Airline and MRO industry sources say Airbus plans to rescind its unpopular proposal to charge royalties on MRO invoices.
The deadline for MROs to sign the agreement accepting the royalties’ policy is Oct. 31, with industry sources saying most do not plan to sign it.
This puts Airbus in an uncomfortable place—it angered airline customers, jeopardized the aftermarket business that it is trying to expand and instigated mistrust in part of the aftermarket community about the OEM’s Skywise platform, which is a key part of Airbus’ aftermarket solutions that it is trying to grow.
The controversial proposal started because Airbus was concerned that MROs performing third-party maintenance on its aircraft and using technical documentation in AirbusWorld were not paying enough for its intellectual property (IP).
Airbus notified MROs via letter that it planned to start charging a royalty fee of 0.5% on total gross invoices in 2019, retroactive to Aug. 1. Due to short notice, however, the OEM decided not to charge in 2019 and instead impose a 1.25% fee in 2020 (instead of the original 1.0%), 1.5% in 2021 and “to be determined” in 2022.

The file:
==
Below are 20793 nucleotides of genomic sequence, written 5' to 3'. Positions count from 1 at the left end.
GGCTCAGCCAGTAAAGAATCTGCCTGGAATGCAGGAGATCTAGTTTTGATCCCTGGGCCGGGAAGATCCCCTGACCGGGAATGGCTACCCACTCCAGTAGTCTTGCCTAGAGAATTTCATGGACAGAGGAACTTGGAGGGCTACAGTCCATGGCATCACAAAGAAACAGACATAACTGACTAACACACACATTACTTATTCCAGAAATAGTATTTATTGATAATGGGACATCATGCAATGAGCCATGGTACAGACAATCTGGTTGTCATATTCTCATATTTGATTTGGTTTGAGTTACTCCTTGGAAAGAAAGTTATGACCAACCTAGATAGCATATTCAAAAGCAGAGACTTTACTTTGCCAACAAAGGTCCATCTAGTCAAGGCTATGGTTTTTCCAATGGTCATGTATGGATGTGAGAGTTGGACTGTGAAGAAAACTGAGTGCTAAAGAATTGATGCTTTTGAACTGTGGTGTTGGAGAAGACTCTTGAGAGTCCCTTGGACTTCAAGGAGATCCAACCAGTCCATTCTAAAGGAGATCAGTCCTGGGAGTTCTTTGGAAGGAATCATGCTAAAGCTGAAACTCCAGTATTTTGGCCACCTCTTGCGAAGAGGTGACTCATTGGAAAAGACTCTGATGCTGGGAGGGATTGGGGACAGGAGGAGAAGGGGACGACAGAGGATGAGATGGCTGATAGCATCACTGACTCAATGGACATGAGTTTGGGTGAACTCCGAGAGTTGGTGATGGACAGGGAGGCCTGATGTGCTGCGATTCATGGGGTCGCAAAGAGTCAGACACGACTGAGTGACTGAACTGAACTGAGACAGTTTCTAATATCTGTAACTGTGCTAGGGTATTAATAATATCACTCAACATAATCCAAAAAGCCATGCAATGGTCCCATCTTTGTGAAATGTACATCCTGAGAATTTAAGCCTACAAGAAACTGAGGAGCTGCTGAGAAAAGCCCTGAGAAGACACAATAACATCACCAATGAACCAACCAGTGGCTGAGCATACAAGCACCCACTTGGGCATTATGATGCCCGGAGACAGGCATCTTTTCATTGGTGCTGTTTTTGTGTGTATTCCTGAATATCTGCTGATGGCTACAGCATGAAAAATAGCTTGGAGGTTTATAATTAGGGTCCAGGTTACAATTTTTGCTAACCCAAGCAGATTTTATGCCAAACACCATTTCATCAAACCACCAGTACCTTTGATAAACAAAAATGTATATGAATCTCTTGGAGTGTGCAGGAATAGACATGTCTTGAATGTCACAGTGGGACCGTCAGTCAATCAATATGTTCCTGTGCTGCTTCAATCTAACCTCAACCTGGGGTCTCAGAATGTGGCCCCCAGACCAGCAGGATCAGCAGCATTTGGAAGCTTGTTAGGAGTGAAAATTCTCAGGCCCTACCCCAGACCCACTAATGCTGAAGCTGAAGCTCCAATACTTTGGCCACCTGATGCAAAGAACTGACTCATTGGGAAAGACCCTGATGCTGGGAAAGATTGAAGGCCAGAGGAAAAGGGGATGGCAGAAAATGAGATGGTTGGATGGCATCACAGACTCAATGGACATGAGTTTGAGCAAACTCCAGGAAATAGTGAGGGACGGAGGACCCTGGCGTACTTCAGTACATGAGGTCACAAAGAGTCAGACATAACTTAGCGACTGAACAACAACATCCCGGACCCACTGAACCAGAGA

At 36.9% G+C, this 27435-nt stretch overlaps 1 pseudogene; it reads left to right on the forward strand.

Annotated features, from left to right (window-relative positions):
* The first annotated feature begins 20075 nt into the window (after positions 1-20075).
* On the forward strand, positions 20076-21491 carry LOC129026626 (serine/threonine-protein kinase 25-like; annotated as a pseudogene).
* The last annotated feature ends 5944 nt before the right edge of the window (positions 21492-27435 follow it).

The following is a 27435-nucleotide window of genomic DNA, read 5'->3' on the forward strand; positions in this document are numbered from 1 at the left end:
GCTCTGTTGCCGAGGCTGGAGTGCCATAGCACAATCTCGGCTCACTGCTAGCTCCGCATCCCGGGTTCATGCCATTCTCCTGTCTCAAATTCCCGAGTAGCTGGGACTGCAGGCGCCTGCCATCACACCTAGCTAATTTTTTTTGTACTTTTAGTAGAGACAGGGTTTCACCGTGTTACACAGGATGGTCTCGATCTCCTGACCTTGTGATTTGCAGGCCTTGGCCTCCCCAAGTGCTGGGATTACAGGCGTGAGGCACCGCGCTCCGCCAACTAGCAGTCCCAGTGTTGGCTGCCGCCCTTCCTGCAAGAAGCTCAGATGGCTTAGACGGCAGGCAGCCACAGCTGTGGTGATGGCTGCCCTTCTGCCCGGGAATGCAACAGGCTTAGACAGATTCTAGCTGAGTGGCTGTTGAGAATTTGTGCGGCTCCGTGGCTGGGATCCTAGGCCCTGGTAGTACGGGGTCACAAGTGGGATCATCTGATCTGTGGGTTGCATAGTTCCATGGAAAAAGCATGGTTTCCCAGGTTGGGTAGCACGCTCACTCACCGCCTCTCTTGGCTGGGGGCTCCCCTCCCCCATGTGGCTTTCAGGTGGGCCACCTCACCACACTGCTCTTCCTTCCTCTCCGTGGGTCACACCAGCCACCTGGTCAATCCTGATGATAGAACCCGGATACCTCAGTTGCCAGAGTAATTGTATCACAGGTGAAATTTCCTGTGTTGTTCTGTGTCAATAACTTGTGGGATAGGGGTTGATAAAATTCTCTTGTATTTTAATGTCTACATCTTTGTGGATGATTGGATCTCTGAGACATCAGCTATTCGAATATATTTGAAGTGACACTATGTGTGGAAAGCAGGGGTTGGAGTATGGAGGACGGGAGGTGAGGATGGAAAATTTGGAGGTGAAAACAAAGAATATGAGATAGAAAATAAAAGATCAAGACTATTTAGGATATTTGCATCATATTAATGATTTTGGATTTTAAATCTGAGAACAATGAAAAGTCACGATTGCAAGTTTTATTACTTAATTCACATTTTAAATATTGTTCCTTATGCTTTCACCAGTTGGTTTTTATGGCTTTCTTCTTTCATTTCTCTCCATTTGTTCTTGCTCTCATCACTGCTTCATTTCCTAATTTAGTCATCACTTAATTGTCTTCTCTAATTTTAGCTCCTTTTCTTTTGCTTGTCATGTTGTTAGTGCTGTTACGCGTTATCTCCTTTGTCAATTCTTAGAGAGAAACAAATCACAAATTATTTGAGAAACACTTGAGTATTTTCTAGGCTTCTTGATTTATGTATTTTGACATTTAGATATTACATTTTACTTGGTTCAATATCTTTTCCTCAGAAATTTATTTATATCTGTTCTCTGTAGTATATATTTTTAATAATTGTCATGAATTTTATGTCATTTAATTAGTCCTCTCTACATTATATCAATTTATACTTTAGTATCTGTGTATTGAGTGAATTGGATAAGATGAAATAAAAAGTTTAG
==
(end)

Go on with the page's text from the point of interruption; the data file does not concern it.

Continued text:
Airbus told Aviation Week on Sept. 25 that “Airbus’ strategy is to collect remuneration for the usage of its IP by the users and the MRO organizations that are the main beneficiaries of its IP,” in which it invests significantly.
Airline and MRO sources say they have not received official communication from Airbus about the rescinded royalties policy, but several say they expect to receive the letter “imminently” or in the next couple days.
Airbus is not confirming that it is backtracking on the royalties policy.
However, it did tell Aviation Week on Oct. 24 that “Airbus is in discussions with MROs and airlines about our technical data policy. The content of these discussions is confidential.”
MROs are alarmed by the proposal on many fronts—from being double billed for parts it buys from Airbus to the auditing process—but they could not speak publicly without potential recourse from the OEM.
Airlines from around the world also expressed their concerns about the royalties to Airbus. Operators already pay to access necessary maintenance data and know MROs would have to pass on the royalty charge to them to cover the cost. As one major airline said, “We don’t see the fees as appropriate.” Another said Airbus “handled [the situation] very poorly.”
Throughout this process, Airbus has not clearly communicated its royalty fees proposal to the industry, which has fueled resistance by airlines and MROs.
Even if Airbus tables its royalties proposal for now, do not expect the issue to be resolved permanently.